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Lithuania is not the very centre of Gothic architecture, but it provides a number of examples, partly very different and some quite unique.
Lithuania, situated at the border of Greek and Roman Church had developed by the defence of its paganism, especially against the Teutonic Order to become a state and in the 14th century a major power. The territory of nowaday's republic, except Lithuania Minor, which was ruled by the Teutonic Order, was the Lithuanian speaking part of the Grand Duchy of Lithuania, with its Slavic and Orthodox majority of subjects. The centre of power of this large state lay among Kaunas, Trakai and Vilnius.
The marriage of Grand Duke Jogaila and the Queen of Poland Jadwiga began the personal union of Lithuania and Poland. After the Battle of Grunwald in 1410 and by the Treaty of Melno in 1422 the attacks of the Teutonic Order ceased. After the Second Peace of Thorn, the Order was not any more a serious competitor in the region.
Castles with hard wallsEdit
Castles built of stones and bricks, dates of the first complete building after wooden precursors:
- Kaunas Castle, built in the mid 14th century, explored by Teutonic Knights in 1361 and destroyed in 1362, in 1384 once more conquered by the Order and reconquered by the Lithuanians,
- Trakai Peninsula Castle, 1350–1377,
- Trakai Island Castle, Fortifications built in the second half of the 14th century, palace after 1410,
- Medininkai Castle, 1392, after mid 15th century residential
- Gediminas' Tower in Vilnius, completed 1409.
Almost all Lithuanian medieval castles and fortifications were built of wood and earth.
Orthodox cathedral of VilniusEdit
The oldest church in Lithuania, built from bricks, is the Orthodox Cathedral of the Theotokos, Vilnius. It was constructed in 1346, when the Renaissance style had not yet arrived in central Europe, and in the Grand Duchy only the Slavic population was Christian. The roofs and design of the outer walls underwent some changes during the course of centuries. Today, the outer appearance is Neo-Byzantine, and most of the walls are plastered.
After Jogaila had been baptized a Catholic, the country officially became Catholic, and churches were built also for the Grand Duchy's Lithuanian population. Soon the most important churches were erected in Brick Gothic:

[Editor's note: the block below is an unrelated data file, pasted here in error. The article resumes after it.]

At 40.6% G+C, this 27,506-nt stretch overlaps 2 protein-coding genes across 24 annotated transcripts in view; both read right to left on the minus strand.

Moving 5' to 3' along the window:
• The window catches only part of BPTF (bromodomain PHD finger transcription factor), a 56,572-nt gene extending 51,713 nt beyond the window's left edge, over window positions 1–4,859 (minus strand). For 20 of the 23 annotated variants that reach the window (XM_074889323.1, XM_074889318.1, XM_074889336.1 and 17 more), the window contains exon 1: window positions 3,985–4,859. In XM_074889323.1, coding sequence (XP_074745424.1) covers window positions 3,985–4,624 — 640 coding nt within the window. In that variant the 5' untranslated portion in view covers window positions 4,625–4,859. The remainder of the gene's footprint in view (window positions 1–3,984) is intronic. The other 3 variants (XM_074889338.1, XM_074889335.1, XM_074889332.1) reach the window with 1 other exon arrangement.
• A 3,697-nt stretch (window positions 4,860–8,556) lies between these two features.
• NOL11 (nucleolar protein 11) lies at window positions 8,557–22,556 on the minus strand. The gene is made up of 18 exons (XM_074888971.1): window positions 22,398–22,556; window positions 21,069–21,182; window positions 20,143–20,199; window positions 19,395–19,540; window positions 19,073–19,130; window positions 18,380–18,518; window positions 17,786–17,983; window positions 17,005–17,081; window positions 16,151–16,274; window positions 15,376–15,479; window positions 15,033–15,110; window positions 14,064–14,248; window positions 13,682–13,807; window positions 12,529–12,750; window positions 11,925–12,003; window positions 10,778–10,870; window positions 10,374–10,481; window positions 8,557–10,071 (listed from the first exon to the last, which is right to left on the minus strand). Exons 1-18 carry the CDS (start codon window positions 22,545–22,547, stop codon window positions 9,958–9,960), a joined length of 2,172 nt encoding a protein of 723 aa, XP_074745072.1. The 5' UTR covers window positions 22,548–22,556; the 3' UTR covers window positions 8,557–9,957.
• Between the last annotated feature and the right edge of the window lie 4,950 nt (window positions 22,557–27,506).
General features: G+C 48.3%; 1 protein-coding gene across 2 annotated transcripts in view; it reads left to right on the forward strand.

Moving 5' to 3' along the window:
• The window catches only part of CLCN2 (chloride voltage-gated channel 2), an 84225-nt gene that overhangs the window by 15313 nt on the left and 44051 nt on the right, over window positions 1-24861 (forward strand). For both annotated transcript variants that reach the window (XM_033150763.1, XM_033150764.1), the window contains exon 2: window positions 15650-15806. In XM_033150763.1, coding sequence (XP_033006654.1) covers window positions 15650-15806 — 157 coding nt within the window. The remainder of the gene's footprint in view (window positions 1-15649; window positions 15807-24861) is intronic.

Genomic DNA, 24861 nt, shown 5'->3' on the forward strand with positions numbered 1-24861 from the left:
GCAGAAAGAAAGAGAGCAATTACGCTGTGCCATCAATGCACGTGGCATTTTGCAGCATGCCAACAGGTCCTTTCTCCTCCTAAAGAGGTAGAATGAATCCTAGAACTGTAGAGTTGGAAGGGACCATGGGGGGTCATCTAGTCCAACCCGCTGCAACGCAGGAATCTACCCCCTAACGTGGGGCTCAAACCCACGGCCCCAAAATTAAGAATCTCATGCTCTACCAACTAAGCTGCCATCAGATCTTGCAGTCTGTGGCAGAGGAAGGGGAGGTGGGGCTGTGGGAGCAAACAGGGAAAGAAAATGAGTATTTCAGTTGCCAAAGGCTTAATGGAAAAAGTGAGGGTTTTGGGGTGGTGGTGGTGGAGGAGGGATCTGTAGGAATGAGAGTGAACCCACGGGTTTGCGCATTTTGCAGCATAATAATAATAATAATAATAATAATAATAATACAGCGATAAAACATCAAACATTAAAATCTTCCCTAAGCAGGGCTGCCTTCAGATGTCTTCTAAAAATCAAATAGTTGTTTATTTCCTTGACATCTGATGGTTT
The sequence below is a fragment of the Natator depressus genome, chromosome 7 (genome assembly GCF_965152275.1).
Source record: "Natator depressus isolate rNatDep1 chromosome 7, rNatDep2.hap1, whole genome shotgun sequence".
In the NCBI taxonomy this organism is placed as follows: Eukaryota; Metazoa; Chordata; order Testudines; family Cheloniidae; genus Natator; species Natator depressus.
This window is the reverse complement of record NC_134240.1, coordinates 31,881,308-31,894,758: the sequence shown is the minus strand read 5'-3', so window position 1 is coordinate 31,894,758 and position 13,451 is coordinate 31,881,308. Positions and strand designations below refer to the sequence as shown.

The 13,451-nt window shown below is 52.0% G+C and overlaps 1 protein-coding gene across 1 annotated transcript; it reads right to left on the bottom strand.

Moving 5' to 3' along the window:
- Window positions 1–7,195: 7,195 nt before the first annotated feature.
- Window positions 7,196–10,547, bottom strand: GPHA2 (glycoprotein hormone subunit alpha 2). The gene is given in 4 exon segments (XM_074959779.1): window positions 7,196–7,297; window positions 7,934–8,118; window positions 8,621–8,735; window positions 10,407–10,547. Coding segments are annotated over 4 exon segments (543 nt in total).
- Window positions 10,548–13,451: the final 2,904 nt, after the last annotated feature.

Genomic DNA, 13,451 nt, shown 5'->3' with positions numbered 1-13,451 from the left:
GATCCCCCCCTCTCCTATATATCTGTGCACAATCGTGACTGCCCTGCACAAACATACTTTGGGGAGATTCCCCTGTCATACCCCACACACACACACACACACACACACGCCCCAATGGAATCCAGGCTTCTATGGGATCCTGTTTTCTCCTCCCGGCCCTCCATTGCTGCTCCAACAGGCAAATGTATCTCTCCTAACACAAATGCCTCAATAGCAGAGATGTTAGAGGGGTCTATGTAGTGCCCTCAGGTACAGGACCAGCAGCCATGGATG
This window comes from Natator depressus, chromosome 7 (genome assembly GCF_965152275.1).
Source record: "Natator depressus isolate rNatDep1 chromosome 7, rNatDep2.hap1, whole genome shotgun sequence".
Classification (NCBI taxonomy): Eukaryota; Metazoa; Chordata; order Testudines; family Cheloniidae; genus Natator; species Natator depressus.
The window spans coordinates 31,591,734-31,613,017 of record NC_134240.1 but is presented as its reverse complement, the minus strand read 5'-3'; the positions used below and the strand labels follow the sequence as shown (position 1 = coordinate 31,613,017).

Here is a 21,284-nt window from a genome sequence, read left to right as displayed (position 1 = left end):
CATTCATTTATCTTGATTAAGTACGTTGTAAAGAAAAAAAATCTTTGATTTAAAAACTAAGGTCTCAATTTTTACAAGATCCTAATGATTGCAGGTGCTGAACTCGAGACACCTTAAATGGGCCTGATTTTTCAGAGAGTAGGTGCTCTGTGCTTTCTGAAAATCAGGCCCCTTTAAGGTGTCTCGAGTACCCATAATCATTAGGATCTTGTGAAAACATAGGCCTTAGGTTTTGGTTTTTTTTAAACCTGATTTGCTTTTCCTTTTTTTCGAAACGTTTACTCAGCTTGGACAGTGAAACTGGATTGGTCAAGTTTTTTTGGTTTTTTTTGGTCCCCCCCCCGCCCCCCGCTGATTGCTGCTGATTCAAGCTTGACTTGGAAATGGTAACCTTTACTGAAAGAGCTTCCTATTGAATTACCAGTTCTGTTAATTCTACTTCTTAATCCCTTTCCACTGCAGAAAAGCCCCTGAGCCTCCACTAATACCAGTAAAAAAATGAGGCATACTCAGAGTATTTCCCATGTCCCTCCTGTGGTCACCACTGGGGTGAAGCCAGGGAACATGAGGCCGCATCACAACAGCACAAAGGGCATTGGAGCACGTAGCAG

- Saint Nicholas Church in Vilnius, 1387
- Vytautas' the Great Church in Kaunas, c. 1400
- St George's Church in Kėdainiai, 1403
- Kaunas Cathedral Basilica, 1410, rebuilt several times and redesigned in Baroque style
- Franciscan Church of the Assumption of Mary in Vilnius, after a wooden precursor of 1387 in bricks since 1410, destroyed several times by fire, since 1671–1675 mainly Baroque.
In the late Gothic period, two exceptional buildings were built in Lithuania, following the abundant French Flamboyant style, but realized in bricks.
- The House of Perkūnas was built in the mid 15th century as a trading post of the Hanseatic League and had that function till 1532. Afterwards it was used by the Society of Jesus. The present name is derived from a small picture that was found at the wall and was considered an image of a Baltic thunder god by romantic historians.
- Church of St. Anne, Vilnius, 1495–1500.
- ^ As late as 1448, the Russian Church split from the Greek one by choosing a Russian metropolite.
- ^ "National Museum of Lithuania: History of Gediminas Castle Tower ". Archived from the original on December 28, 2015.
- ^ "Вильнюсский Пречистенский Собор". bratstvoprav.narod.ru.
- ^ "Jono Pauliaus II piligrimų kelias. Basilica". www.piligrimukelias.lt.
- ^ Lithuanian inventory of monuments : Namas, vad. Perkūno
- ^ "Sightseeing Vilnius - Vilnius city guide | St Anne's and Bernadine's Churches". www.sightseeing-vilnius.com.